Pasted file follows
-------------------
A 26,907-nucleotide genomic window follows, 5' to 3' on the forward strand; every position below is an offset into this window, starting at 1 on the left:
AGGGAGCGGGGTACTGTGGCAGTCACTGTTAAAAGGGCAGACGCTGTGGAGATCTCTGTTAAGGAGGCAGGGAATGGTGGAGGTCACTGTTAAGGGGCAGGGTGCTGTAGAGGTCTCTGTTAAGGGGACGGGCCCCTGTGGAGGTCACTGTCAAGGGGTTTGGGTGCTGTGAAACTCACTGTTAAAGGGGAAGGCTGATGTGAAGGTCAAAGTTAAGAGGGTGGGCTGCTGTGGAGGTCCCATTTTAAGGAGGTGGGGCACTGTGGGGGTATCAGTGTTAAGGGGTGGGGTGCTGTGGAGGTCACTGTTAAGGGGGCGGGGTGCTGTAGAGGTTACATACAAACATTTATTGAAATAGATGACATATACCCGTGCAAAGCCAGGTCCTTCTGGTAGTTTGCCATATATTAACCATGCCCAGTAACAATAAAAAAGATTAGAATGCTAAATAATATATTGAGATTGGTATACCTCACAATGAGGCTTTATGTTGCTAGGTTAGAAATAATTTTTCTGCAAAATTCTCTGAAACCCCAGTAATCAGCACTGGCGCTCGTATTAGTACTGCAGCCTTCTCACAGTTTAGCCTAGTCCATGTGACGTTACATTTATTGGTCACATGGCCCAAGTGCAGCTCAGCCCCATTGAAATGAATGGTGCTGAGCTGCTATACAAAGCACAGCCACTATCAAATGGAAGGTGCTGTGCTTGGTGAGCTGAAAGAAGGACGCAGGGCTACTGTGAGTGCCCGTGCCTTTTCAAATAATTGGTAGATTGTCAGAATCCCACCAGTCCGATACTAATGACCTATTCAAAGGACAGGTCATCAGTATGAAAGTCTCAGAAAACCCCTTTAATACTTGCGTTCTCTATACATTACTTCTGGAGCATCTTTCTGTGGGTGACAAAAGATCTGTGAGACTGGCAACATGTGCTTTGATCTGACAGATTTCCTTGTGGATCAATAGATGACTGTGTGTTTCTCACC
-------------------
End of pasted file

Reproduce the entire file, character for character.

A 26,907-nucleotide genomic window follows, 5' to 3' on the forward strand; every position below is an offset into this window, starting at 1 on the left:
AGGGAGCGGGGTACTGTGGCAGTCACTGTTAAAAGGGCAGACGCTGTGGAGATCTCTGTTAAGGAGGCAGGGAATGGTGGAGGTCACTGTTAAGGGGCAGGGTGCTGTAGAGGTCTCTGTTAAGGGGACGGGCCCCTGTGGAGGTCACTGTCAAGGGGTTTGGGTGCTGTGAAACTCACTGTTAAAGGGGAAGGCTGATGTGAAGGTCAAAGTTAAGAGGGTGGGCTGCTGTGGAGGTCCCATTTTAAGGAGGTGGGGCACTGTGGGGGTATCAGTGTTAAGGGGTGGGGTGCTGTGGAGGTCACTGTTAAGGGGGCGGGGTGCTGTAGAGGTTACATACAAACATTTATTGAAATAGATGACATATACCCGTGCAAAGCCAGGTCCTTCTGGTAGTTTGCCATATATTAACCATGCCCAGTAACAATAAAAAAGATTAGAATGCTAAATAATATATTGAGATTGGTATACCTCACAATGAGGCTTTATGTTGCTAGGTTAGAAATAATTTTTCTGCAAAATTCTCTGAAACCCCAGTAATCAGCACTGGCGCTCGTATTAGTACTGCAGCCTTCTCACAGTTTAGCCTAGTCCATGTGACGTTACATTTATTGGTCACATGGCCCAAGTGCAGCTCAGCCCCATTGAAATGAATGGTGCTGAGCTGCTATACAAAGCACAGCCACTATCAAATGGAAGGTGCTGTGCTTGGTGAGCTGAAAGAAGGACGCAGGGCTACTGTGAGTGCCCGTGCCTTTTCAAATAATTGGTAGATTGTCAGAATCCCACCAGTCCGATACTAATGACCTATTCAAAGGACAGGTCATCAGTATGAAAGTCTCAGAAAACCCCTTTAATACTTGCGTTCTCTATACATTACTTCTGGAGCATCTTTCTGTGGGTGACAAAAGATCTGTGAGACTGGCAACATGTGCTTTGATCTGACAGATTTCCTTGTGGATCAATAGATGACTGTGTGTTTCTCACC